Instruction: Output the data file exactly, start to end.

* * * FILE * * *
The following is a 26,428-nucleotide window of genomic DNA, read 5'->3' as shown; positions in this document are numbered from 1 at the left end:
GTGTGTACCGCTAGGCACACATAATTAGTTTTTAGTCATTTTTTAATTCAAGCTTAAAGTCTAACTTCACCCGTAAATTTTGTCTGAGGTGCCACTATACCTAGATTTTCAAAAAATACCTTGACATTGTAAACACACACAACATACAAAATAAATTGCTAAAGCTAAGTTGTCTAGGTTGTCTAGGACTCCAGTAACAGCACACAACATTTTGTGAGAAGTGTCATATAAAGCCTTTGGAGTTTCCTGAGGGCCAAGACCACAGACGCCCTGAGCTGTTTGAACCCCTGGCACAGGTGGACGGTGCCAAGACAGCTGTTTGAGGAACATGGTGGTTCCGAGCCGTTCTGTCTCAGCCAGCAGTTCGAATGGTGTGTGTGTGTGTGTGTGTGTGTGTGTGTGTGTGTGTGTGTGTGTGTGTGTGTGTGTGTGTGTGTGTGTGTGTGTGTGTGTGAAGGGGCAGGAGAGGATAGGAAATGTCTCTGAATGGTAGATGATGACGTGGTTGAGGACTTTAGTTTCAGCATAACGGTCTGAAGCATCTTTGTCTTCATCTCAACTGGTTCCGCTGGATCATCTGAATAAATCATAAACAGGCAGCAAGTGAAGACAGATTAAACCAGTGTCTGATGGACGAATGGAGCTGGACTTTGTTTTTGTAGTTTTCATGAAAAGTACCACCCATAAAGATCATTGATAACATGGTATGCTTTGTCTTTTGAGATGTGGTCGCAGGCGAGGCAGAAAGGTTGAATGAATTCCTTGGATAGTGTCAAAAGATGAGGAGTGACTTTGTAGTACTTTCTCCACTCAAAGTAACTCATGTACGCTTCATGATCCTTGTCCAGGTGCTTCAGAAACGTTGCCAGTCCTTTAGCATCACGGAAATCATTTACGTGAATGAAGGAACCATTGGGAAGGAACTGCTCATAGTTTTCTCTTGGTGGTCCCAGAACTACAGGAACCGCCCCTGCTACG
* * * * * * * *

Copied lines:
The following is a 26,428-nucleotide window of genomic DNA, read 5'->3' as shown; positions in this document are numbered from 1 at the left end:
GTGTGTACCGCTAGGCACACATAATTAGTTTTTAGTCATTTTTTAATTCAAGCTTAAAGTCTAACTTCACCCGTAAATTTTGTCTGAGGTGCCACTATACCTAGATTTTCAAAAAATACCTTGACATTGTAAACACACACAACATACAAAATAAATTGCTAAAGCTAAGTTGTCTAGGTTGTCTAGGACTCCAGTAACAGCACACAACATTTTGTGAGAAGTGTCATATAAAGCCTTTGGAGTTTCCTGAGGGCCAAGACCACAGACGCCCTGAGCTGTTTGAACCCCTGGCACAGGTGGACGGTGCCAAGACAGCTGTTTGAGGAACATGGTGGTTCCGAGCCGTTCTGTCTCAGCCAGCAGTTCGAATGGTGTGTGTGTGTGTGTGTGTGTGTGTGTGTGTGTGTGTGTGTGTGTGTGTGTGTGTGTGTGTGTGTGTGTGTGTGTGTGTGTGAAGGGGCAGGAGAGGATAGGAAATGTCTCTGAATGGTAGATGATGACGTGGTTGAGGACTTTAGTTTCAGCATAACGGTCTGAAGCATCTTTGTCTTCATCTCAACTGGTTCCGCTGGATCATCTGAATAAATCATAAACAGGCAGCAAGTGAAGACAGATTAAACCAGTGTCTGATGGACGAATGGAGCTGGACTTTGTTTTTGTAGTTTTCATGAAAAGTACCACCCATAAAGATCATTGATAACATGGTATGCTTTGTCTTTTGAGATGTGGTCGCAGGCGAGGCAGAAAGGTTGAATGAATTCCTTGGATAGTGTCAAAAGATGAGGAGTGACTTTGTAGTACTTTCTCCACTCAAAGTAACTCATGTACGCTTCATGATCCTTGTCCAGGTGCTTCAGAAACGTTGCCAGTCCTTTAGCATCACGGAAATCATTTACGTGAATGAAGGAACCATTGGGAAGGAACTGCTCATAGTTTTCTCTTGGTGGTCCCAGAACTACAGGAACCGCCCCTGCTACG